See above for explanation on why he’s a target. While I received those responses to my offers, there are still many who have him in their top 10. He’s was drafted at WR6 in the DLF Mock Draft. However, if the owner in your league doesn’t value him there anymore and is freaking with the injury like many seem to be in my leagues, he’s a perfect buy target. It’s worth a poke around to see if the owner in your league is looking for “safer” options.
Rashard Mendenhall, RB PIT
He wasn’t phenomenal in 2011 and lost a number of snaps to Isaac Redman in passing situations, but Mendenhall will only be 25 at the start of the 2012 season and still averaged more than 4.4 yards per carry in before the injury last season. Sure, he may start 2012 on the PUP list, but he’s still a very young back. Patience will be key here with this soon to be 25 year old, but now is a perfect time to enter at the ground floor with the PUP speculation.
Darren McFadden, RB OAK
McFadden was just drafted as RB11 in the third round of the DLF Mock draft. For a guy that finished in the top five two years ago and had outscored the likes of Ray Rice through six weeks of 2011 prior to his injury, that’s some nice value. Like Mendenhall, he’ll only be 25 at the start of next season, so he’s still young. However, given his injury history you’ll need to accept that he comes with obvious injury risk. When healthy, McFadden is a fantasy difference maker and well worth a shot at RB11.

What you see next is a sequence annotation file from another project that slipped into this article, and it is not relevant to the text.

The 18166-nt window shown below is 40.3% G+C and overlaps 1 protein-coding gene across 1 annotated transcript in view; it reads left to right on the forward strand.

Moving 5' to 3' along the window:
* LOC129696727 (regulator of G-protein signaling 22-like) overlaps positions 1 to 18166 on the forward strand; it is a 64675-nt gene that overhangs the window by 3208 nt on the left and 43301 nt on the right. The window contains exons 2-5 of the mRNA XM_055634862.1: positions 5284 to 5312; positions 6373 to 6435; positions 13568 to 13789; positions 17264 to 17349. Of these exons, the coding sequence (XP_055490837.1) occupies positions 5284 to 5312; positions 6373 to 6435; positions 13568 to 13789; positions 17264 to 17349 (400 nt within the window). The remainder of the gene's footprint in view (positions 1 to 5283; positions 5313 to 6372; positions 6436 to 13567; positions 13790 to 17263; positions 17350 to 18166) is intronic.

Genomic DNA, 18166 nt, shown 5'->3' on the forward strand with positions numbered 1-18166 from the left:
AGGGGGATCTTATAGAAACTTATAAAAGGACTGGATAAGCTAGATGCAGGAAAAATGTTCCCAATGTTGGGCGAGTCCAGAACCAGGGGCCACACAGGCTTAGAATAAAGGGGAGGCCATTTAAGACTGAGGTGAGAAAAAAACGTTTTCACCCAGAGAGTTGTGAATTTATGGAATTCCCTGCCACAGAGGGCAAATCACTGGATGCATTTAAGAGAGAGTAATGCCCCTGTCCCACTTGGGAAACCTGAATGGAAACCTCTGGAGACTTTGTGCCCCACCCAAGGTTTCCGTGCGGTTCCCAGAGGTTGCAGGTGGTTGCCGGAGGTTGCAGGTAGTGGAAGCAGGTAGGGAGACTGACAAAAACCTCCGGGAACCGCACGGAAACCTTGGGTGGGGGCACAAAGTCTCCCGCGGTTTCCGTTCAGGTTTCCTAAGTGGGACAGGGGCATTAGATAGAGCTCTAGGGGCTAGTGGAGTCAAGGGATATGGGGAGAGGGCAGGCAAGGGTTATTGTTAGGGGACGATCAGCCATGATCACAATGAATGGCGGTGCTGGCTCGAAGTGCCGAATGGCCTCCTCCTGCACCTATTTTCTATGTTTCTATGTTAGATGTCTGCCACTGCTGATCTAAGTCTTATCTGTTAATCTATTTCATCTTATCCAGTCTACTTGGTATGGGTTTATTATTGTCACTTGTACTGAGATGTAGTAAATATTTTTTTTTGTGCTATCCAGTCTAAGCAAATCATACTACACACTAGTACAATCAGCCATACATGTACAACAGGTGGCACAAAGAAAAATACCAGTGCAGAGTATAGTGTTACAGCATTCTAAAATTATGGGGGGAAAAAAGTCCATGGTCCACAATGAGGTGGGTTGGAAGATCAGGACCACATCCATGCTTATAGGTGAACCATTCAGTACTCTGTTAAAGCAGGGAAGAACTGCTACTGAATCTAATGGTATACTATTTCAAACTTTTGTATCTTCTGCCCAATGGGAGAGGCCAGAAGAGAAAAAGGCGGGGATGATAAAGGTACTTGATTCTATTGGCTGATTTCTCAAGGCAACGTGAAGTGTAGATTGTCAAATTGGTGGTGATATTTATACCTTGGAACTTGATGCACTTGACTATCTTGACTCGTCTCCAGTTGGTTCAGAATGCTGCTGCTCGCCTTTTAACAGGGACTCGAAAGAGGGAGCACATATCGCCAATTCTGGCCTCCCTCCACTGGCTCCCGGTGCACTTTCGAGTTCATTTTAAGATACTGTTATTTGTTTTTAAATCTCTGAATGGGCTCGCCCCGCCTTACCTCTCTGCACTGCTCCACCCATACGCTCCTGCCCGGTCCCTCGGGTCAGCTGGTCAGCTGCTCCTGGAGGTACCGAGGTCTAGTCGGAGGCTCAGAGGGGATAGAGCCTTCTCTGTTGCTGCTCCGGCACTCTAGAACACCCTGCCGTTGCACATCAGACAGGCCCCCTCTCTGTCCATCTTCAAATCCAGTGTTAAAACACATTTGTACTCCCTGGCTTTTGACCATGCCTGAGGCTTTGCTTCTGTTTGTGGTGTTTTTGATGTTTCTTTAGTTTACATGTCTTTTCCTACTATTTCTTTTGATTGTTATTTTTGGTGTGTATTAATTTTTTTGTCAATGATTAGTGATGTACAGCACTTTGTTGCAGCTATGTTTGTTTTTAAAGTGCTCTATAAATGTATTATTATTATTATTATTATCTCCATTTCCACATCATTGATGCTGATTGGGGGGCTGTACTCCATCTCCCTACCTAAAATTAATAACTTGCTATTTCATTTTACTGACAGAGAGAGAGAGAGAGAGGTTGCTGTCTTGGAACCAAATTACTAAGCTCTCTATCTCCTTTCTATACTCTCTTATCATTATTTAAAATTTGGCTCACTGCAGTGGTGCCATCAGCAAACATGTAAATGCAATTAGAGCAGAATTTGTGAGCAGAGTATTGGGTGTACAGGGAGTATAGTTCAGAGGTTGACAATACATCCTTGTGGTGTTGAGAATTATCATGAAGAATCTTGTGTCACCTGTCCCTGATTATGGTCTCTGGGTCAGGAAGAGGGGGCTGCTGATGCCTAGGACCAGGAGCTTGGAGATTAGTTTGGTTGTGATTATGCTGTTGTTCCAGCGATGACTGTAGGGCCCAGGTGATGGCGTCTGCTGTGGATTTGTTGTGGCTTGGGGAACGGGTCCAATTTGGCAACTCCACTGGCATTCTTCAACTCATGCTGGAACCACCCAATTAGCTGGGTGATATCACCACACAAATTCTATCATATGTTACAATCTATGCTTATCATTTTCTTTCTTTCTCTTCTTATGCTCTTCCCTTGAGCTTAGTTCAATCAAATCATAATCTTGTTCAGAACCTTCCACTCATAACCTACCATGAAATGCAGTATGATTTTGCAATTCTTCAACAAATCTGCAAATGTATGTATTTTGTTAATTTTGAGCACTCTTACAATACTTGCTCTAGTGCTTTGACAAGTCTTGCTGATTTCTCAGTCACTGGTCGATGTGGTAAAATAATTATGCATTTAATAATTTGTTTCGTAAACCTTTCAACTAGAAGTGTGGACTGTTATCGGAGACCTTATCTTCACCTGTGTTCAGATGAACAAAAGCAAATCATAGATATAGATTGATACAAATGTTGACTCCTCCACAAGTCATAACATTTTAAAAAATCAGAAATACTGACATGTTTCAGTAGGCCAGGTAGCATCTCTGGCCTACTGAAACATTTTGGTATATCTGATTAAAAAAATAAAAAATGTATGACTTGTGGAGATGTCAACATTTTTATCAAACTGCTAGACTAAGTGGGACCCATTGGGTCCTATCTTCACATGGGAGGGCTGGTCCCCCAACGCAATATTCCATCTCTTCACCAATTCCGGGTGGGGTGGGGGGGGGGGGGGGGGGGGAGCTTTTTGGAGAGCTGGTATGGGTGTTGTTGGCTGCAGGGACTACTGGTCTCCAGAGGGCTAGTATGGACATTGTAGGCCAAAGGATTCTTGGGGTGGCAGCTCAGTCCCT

Steve Smith, WR PHI
His value can’t get any lower with a second consecutive season ending injury. He was recently dropped in one of my deep dynasty leagues and I quickly scooped him up. He’s dirt cheap. He only signed a one year deal with the Eagles, so he’ll likely sign on elsewhere this offseason. He’s worth the current asking price of a bag of baseballs given his talent as a possession wide receiver. Don’t forget that two years ago he finished with over 100 receptions at WR8. Even if he never plays again, do you really need that third or fourth round rookie pick that he’ll cost? Smith is a much better gamble with more upside given his prior production than a pick like that. He didn’t appear to be completely healthy last year, either, so it’s quite possible 2012 is a different story.